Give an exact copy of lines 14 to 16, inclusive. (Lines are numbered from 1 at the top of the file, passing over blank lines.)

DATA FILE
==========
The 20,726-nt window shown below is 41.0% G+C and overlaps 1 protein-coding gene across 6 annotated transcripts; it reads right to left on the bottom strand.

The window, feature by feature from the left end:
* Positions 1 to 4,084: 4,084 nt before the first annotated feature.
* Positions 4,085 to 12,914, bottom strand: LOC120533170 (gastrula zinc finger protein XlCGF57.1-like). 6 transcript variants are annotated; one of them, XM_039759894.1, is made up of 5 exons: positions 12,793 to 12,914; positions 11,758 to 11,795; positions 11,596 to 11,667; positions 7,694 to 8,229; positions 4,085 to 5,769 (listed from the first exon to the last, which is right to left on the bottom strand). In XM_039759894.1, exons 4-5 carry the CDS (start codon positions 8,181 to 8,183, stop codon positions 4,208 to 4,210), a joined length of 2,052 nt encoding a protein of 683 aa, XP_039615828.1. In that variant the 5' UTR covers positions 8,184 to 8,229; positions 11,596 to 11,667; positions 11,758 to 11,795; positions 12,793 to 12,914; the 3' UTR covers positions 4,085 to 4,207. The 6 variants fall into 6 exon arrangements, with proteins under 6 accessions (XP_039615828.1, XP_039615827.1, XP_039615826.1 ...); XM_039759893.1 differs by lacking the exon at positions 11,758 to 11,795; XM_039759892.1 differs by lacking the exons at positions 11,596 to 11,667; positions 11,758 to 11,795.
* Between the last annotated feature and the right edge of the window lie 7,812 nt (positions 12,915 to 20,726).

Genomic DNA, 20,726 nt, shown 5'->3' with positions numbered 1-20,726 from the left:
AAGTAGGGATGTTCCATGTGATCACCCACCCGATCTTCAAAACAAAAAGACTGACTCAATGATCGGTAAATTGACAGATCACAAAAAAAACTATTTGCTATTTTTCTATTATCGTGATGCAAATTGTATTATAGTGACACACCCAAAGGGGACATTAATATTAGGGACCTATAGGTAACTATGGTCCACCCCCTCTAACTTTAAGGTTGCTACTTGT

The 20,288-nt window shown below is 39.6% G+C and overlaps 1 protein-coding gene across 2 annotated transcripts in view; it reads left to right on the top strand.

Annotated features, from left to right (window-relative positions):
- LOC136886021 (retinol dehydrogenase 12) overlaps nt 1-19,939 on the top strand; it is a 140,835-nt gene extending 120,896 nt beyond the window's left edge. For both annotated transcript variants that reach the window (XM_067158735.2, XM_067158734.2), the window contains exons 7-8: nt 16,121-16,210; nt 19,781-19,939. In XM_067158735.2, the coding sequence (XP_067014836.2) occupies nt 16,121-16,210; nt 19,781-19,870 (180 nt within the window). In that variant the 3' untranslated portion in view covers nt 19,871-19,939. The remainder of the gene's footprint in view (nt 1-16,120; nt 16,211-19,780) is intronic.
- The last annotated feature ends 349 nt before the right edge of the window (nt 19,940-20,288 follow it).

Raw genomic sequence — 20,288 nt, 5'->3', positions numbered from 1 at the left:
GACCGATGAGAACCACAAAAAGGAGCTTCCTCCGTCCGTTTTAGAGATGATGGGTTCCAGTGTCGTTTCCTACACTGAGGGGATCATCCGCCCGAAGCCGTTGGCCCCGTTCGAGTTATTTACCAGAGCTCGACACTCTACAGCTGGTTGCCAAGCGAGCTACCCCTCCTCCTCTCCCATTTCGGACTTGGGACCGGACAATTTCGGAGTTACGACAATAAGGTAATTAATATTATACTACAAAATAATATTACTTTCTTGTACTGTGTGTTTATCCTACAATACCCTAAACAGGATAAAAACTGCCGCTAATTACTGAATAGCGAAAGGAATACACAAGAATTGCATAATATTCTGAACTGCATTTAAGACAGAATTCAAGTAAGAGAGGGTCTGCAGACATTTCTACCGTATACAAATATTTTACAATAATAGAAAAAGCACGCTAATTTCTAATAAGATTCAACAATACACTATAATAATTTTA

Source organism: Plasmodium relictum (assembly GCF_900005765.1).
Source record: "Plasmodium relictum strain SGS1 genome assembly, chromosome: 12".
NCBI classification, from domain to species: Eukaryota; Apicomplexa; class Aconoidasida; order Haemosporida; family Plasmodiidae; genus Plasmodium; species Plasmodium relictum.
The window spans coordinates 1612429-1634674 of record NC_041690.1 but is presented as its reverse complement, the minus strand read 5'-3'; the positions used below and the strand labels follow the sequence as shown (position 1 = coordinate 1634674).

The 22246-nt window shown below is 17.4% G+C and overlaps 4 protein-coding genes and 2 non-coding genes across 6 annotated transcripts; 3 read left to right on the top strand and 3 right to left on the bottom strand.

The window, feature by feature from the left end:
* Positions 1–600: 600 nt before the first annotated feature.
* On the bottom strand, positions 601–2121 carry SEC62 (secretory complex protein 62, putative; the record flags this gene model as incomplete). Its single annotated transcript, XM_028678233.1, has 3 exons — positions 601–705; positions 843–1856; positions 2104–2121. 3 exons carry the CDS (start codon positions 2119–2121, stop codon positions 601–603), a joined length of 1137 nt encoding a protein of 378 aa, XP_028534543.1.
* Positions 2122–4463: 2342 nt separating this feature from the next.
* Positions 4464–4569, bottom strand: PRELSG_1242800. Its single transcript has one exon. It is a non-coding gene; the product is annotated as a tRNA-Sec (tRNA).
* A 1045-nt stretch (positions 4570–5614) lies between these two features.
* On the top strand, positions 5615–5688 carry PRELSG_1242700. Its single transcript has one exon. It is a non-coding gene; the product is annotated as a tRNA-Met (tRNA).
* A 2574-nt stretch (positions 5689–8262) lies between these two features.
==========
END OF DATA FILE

Source organism: Plasmodium relictum (assembly GCF_900005765.1).
Source record: "Plasmodium relictum strain SGS1 genome assembly, chromosome: 12".
NCBI classification, from domain to species: Eukaryota; Apicomplexa; class Aconoidasida; order Haemosporida; family Plasmodiidae; genus Plasmodium; species Plasmodium relictum.